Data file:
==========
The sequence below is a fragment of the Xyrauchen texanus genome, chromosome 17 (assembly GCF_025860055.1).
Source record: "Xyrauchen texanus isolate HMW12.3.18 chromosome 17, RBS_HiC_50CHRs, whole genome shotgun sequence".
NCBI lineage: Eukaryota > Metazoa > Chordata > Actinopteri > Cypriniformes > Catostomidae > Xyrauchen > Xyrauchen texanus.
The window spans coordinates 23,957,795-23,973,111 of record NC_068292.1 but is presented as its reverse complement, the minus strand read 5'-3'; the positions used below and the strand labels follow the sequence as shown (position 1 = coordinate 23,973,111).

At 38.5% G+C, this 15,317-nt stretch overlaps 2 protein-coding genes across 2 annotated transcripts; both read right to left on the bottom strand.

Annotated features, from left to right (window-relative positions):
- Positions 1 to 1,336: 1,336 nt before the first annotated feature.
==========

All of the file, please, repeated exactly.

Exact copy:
The sequence below is a fragment of the Xyrauchen texanus genome, chromosome 17 (assembly GCF_025860055.1).
Source record: "Xyrauchen texanus isolate HMW12.3.18 chromosome 17, RBS_HiC_50CHRs, whole genome shotgun sequence".
NCBI lineage: Eukaryota > Metazoa > Chordata > Actinopteri > Cypriniformes > Catostomidae > Xyrauchen > Xyrauchen texanus.
The window spans coordinates 23,957,795-23,973,111 of record NC_068292.1 but is presented as its reverse complement, the minus strand read 5'-3'; the positions used below and the strand labels follow the sequence as shown (position 1 = coordinate 23,973,111).

At 38.5% G+C, this 15,317-nt stretch overlaps 2 protein-coding genes across 2 annotated transcripts; both read right to left on the bottom strand.

Annotated features, from left to right (window-relative positions):
- Positions 1 to 1,336: 1,336 nt before the first annotated feature.